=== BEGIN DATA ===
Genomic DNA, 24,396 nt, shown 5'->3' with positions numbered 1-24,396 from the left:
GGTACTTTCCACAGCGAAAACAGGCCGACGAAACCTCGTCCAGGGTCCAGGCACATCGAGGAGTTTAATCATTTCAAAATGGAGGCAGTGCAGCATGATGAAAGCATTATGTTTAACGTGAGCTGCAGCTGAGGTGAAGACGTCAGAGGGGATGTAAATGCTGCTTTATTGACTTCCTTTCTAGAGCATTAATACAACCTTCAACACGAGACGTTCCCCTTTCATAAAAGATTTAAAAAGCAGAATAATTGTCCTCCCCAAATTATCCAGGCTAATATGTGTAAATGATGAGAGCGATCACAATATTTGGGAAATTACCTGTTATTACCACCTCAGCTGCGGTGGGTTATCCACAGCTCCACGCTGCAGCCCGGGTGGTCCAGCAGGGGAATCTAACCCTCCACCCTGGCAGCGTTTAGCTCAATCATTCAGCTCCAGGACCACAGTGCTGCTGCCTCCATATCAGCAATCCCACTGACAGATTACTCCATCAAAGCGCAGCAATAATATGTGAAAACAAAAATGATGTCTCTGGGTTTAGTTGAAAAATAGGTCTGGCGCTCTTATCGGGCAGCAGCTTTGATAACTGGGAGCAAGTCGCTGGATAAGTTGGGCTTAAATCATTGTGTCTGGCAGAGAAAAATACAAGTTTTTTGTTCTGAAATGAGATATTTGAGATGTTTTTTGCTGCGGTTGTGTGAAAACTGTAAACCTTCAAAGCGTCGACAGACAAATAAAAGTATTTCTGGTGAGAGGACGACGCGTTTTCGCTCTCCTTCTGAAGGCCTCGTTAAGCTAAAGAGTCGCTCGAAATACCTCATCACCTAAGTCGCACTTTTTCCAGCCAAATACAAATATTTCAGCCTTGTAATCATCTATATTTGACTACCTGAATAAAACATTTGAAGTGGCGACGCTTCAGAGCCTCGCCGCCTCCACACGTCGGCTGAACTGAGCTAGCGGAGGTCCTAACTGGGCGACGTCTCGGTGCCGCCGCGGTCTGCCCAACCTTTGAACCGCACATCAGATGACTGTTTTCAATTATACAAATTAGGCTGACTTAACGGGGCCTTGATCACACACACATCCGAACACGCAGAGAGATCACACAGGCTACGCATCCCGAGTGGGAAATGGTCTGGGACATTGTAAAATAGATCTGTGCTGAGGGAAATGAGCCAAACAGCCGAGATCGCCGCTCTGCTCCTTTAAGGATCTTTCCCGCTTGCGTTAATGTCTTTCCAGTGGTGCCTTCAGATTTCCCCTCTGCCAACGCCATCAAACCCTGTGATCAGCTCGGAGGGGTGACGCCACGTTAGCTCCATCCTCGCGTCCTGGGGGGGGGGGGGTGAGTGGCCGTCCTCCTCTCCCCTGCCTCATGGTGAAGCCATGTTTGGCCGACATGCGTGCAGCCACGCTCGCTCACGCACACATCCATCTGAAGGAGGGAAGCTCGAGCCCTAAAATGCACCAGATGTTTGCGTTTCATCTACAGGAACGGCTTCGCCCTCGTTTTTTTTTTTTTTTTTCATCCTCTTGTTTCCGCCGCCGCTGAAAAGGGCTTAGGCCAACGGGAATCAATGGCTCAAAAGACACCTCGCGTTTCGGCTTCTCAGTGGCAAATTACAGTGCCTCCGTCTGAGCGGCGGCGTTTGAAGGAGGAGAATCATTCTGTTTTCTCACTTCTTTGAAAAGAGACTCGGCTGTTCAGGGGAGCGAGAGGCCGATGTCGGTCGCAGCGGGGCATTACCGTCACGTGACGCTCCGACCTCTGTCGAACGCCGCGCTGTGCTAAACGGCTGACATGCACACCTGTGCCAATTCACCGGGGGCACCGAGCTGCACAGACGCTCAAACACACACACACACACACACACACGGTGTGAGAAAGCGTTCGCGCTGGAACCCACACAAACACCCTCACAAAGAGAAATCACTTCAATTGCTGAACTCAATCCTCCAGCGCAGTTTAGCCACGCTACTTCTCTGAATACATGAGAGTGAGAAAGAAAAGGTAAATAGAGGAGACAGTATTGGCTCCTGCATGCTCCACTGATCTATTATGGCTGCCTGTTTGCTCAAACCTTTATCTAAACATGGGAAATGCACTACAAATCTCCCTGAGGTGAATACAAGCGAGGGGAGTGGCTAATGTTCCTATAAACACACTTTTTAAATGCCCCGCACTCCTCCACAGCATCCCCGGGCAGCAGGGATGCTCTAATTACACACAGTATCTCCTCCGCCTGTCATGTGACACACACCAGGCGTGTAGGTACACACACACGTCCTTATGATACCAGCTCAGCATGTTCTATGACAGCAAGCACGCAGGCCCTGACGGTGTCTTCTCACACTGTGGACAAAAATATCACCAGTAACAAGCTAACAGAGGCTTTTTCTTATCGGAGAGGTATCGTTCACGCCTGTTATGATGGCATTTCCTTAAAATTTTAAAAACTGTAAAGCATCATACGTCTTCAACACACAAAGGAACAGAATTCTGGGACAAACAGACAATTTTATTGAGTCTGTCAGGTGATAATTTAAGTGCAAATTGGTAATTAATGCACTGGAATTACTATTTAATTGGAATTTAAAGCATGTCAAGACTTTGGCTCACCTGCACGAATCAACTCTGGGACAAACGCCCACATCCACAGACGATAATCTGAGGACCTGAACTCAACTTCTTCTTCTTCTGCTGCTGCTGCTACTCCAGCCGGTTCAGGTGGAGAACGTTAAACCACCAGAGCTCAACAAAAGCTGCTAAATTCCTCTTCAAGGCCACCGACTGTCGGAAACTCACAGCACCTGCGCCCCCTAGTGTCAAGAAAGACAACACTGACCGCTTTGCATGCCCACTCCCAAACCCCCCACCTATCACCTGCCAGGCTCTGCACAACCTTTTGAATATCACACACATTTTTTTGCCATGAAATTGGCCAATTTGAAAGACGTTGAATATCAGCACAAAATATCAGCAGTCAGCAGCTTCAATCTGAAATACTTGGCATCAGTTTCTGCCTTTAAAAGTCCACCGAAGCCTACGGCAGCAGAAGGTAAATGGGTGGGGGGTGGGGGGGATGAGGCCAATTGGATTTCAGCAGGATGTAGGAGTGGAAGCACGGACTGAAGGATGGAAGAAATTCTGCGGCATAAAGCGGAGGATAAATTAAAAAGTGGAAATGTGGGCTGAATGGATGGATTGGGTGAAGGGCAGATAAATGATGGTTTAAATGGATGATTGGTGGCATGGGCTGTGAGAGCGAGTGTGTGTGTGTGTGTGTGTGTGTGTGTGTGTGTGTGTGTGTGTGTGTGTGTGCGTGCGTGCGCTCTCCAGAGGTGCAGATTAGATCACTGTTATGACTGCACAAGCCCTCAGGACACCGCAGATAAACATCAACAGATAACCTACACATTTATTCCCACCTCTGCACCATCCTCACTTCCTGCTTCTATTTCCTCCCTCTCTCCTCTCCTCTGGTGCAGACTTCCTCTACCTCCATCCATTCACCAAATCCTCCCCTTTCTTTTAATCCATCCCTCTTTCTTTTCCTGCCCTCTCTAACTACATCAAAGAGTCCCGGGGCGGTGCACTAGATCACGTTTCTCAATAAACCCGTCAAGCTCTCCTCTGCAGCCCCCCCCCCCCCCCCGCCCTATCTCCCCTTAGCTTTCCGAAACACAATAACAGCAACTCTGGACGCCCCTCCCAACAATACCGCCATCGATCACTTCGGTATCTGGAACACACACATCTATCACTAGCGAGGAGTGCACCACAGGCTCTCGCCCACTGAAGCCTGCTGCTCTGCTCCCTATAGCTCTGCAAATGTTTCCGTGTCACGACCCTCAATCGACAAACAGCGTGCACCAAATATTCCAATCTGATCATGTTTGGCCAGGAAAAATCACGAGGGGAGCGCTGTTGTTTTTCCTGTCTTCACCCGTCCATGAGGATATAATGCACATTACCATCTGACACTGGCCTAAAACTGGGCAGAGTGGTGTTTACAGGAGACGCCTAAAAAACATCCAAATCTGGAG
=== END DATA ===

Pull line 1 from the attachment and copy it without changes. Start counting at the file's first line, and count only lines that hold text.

Genomic DNA, 24,396 nt, shown 5'->3' with positions numbered 1-24,396 from the left: